This Forum intends to address seven key topics directly related to contemporary migrations: human rights, borders, political impact, capitalism, gender, climate change, and transnational dynamics. They are very important topics that deserve a careful and shared reflection among all the actors; a reflection that seeks the integration of the different perspectives, recognizing the complexity of the migratory phenomenon. And it’s precisely because of the complexity that for two years the International Community has committed itself in the development of two processes of consultations and negotiations, whose objective is the adoption of two global pacts, one for safe, ordered and regular migration, and the other for refugees. As a contribution to these processes, the Migrants and Refugees Section, under my direction, has prepared a document entitled “20 Points of Action for Global Pacts, which advocates a series of effective and accredited measures that constitute, as a whole, a coherent response to the challenges posed at present. The 20 Points are articulated around four verbs: receive, protect, promote and integrate, which summarize the answer to the “challenges posed to the political community, the civil society and the Church” (Address to the Participants in the International Forum on “Migrations and Peace,” February 21, 2017, by the migratory phenomenon today.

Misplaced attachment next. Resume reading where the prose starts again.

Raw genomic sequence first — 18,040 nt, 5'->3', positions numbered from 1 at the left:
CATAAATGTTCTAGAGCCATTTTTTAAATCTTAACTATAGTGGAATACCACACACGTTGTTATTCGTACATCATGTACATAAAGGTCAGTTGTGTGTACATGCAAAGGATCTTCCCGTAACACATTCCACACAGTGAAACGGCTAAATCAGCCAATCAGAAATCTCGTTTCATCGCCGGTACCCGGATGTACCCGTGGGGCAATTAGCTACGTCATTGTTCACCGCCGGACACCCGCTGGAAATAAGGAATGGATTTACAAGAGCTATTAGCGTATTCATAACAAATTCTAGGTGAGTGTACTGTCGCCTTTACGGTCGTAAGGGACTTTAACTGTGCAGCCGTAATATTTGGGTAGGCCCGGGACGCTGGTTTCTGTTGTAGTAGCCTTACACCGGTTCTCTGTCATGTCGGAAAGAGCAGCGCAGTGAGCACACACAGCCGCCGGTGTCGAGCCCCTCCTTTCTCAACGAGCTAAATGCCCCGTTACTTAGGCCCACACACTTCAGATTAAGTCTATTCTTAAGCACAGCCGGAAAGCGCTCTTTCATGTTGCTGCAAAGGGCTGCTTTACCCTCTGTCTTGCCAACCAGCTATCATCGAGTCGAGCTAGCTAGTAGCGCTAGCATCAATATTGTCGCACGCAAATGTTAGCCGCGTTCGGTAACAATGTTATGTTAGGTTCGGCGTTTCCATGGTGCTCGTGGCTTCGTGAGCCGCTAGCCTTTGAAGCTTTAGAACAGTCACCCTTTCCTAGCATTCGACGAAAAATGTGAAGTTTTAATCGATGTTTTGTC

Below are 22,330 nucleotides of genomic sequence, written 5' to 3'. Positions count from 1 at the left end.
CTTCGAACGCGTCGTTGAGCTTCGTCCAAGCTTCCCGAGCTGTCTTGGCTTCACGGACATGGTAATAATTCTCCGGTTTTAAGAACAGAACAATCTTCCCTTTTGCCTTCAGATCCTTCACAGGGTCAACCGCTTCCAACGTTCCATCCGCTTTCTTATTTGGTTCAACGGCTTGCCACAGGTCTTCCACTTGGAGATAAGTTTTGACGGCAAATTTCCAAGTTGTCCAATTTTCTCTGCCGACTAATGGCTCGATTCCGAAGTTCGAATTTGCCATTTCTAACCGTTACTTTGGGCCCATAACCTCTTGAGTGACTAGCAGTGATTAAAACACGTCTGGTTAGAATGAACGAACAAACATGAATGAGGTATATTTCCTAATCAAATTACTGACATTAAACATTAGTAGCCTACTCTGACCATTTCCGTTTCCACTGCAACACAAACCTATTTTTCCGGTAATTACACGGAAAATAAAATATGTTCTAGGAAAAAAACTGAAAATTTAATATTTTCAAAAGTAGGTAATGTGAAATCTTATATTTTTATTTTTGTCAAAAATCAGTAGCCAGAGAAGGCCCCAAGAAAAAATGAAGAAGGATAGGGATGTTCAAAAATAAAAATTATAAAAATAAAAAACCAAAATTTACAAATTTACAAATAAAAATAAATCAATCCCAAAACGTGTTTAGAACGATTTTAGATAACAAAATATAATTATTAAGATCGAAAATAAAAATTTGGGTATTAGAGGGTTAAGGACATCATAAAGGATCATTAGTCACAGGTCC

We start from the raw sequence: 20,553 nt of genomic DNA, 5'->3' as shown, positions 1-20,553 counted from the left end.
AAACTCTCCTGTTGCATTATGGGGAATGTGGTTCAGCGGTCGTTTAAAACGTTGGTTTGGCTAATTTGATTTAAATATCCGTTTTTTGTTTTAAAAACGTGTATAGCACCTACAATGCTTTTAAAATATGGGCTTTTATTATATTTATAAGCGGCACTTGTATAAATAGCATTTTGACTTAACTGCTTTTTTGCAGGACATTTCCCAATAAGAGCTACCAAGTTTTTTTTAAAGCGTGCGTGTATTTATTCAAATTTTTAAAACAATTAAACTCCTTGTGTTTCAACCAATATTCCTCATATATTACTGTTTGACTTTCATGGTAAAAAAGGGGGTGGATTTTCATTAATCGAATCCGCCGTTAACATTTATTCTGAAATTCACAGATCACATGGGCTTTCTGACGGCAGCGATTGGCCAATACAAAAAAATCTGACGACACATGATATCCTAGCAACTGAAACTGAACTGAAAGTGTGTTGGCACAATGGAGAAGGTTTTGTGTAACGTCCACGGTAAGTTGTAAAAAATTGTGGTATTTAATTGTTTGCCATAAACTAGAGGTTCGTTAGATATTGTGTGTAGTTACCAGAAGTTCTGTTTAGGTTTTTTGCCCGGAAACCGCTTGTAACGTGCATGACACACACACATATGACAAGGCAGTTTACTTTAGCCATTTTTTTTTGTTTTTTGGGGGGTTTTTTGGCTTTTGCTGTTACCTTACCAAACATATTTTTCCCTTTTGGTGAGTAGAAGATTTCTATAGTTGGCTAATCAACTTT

Many of the stated principles and the suggested measures in the 20 Points of Action coincide with the statements the organizations of the civil society have subscribed to, with the desire to contribute to the process initiated by the United Nations in view of the World Pacts. Notable, likewise, are the coincidences of principles and measures among the 20 Points and the final text of the Pacts themselves.